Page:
The issue of superinjunctions is a hot one at the moment. Freedom of speech (or expression as some are saying) versus someones’ right to privacy. The press are scared that they won’t be able to report on vital establishment-shaking issues and people are worried that anything goes and will have to spend a fortune in the courts when their shit hits the fan, or newstand.
One of the arguements the press use is that with these injuctions they won’t be able to expose all these celebrities and public figures for the hypocrits they are. Fair enough, but who is a celebrity? What makes a public figure?
Sometimes it’s easy to say. An MP is a public figure, the leader of a campaign is open to scrutiny, the sportstar that uses his/her image to advertise stuff. They are all trying to influence the public to behave in a certain way. If they are not true to their word then fair enough, a charge of hypocrasy should be called and they shoudl have to defend themselves. They have, though, put themselves forward. They decided to enter the public concience in a certain way.
But what of the likes of Fred Goodwin. He was just a banker. Fred didn’t put himself in the public domain, he was thrust into it due to circumstance. Fred didn’t shout that we shouldn’t be doing drugs or being faithful to our spouses while snorting a barrel full of cocaine out the anus of a prostitute while his good little wife waited at home, sat at the table looking at an empty chair while dinner their plated up dinner slowly went cold. He ran a bank. No one, outside a very small circle, before the banking crises had heard of him.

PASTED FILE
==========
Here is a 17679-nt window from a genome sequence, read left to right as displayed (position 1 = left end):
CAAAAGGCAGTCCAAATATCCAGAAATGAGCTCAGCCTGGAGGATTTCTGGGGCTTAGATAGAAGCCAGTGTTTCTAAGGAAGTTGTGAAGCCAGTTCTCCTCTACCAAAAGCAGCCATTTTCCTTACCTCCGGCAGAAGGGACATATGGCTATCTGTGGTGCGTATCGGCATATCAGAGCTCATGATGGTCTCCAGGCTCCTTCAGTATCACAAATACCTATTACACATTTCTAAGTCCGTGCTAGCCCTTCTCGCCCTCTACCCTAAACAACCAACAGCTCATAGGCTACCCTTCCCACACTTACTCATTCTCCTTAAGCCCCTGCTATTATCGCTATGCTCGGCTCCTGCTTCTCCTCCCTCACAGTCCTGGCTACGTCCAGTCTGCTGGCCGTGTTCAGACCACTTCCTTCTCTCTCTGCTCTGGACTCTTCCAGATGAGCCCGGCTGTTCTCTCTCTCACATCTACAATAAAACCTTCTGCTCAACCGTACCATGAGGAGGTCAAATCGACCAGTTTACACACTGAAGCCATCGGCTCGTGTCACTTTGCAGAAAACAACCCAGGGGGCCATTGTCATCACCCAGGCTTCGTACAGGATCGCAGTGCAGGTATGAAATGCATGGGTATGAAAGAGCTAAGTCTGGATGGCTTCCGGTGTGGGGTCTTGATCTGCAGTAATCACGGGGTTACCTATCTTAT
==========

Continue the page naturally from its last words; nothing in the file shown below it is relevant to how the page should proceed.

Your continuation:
So while the hoo-ha about his running of the bank or his massive pension agreement could be a fair target why should his choice of sexual partner be up for all and sundry to know about?
Fred was apparently shagging a colleague. How does that change things? Lots of people fuck someone they work with. It might cause a bit of concern if it’s the government defence secretary having secret liasons, it’s not beyond the realms of possibility that the liason is a honeytrap, but a banker? Does it really have any bearing on anything?
Fred Goodwin may be a national bogeyman, but the fact that he is not a public figure of his own making means he shouldn’t have needed an injunction to supress this little bit of his life that is of no consequence of anybody except those close to him, such as his wife and family.
It is entirely possible for this affair to have had some bearing of the massive losses RBS suffered, making it in need of govenrment help, in which case the press would be legitimate in it’s publication. There is nothing wrong with the press investigating this stuff, that is what they need to do to expose hypocracy and shadowy dealings that are of genuine public interest, but when there is no connection between his affair and (his part in) the collapse of the UK banking industry then there is no need to run it.
This obsession of the printed Press with who is shagging who is what is causing this, what seems to be, sudden flurry of injunctions. If the press stuck to what was important and relevant, there wouldn’t be any need for these people to try and gag the editors freedom of speech.
I understand that an MP might want to use Parliamentary privilege to smash an injunction, in the case of Trafigura for instance, but why the hell did the LibDem MP John Hemming think it’s anyones business who the fuck is fucking who?
MPs’ need to stop buggering about with this and either leave superinjuctions alone unless there is serious public interest being censured or debate it and sort out a proper privacy law.